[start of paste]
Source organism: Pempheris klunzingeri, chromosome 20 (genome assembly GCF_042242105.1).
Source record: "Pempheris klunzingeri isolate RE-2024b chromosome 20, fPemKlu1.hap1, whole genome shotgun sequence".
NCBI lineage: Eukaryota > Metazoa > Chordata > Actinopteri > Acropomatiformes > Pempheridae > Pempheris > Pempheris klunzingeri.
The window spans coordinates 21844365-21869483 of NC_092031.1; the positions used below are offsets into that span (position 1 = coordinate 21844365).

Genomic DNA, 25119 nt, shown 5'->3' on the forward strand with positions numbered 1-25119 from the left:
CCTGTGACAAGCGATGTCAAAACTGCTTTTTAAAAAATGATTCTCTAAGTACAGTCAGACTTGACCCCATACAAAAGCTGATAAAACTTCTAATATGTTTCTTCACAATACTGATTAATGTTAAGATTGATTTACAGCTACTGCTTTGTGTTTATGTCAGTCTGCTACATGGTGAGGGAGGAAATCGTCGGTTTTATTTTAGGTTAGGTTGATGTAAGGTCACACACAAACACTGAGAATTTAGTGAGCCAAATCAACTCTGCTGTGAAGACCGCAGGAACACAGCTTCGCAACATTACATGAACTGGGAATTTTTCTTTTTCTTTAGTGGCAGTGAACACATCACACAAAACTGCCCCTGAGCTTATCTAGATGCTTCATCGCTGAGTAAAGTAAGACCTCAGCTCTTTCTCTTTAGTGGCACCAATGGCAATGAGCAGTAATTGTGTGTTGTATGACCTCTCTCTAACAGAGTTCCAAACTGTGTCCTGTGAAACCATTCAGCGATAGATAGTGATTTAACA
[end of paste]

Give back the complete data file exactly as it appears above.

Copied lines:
Source organism: Pempheris klunzingeri, chromosome 20 (genome assembly GCF_042242105.1).
Source record: "Pempheris klunzingeri isolate RE-2024b chromosome 20, fPemKlu1.hap1, whole genome shotgun sequence".
NCBI lineage: Eukaryota > Metazoa > Chordata > Actinopteri > Acropomatiformes > Pempheridae > Pempheris > Pempheris klunzingeri.
The window spans coordinates 21844365-21869483 of NC_092031.1; the positions used below are offsets into that span (position 1 = coordinate 21844365).

Genomic DNA, 25119 nt, shown 5'->3' on the forward strand with positions numbered 1-25119 from the left:
CCTGTGACAAGCGATGTCAAAACTGCTTTTTAAAAAATGATTCTCTAAGTACAGTCAGACTTGACCCCATACAAAAGCTGATAAAACTTCTAATATGTTTCTTCACAATACTGATTAATGTTAAGATTGATTTACAGCTACTGCTTTGTGTTTATGTCAGTCTGCTACATGGTGAGGGAGGAAATCGTCGGTTTTATTTTAGGTTAGGTTGATGTAAGGTCACACACAAACACTGAGAATTTAGTGAGCCAAATCAACTCTGCTGTGAAGACCGCAGGAACACAGCTTCGCAACATTACATGAACTGGGAATTTTTCTTTTTCTTTAGTGGCAGTGAACACATCACACAAAACTGCCCCTGAGCTTATCTAGATGCTTCATCGCTGAGTAAAGTAAGACCTCAGCTCTTTCTCTTTAGTGGCACCAATGGCAATGAGCAGTAATTGTGTGTTGTATGACCTCTCTCTAACAGAGTTCCAAACTGTGTCCTGTGAAACCATTCAGCGATAGATAGTGATTTAACA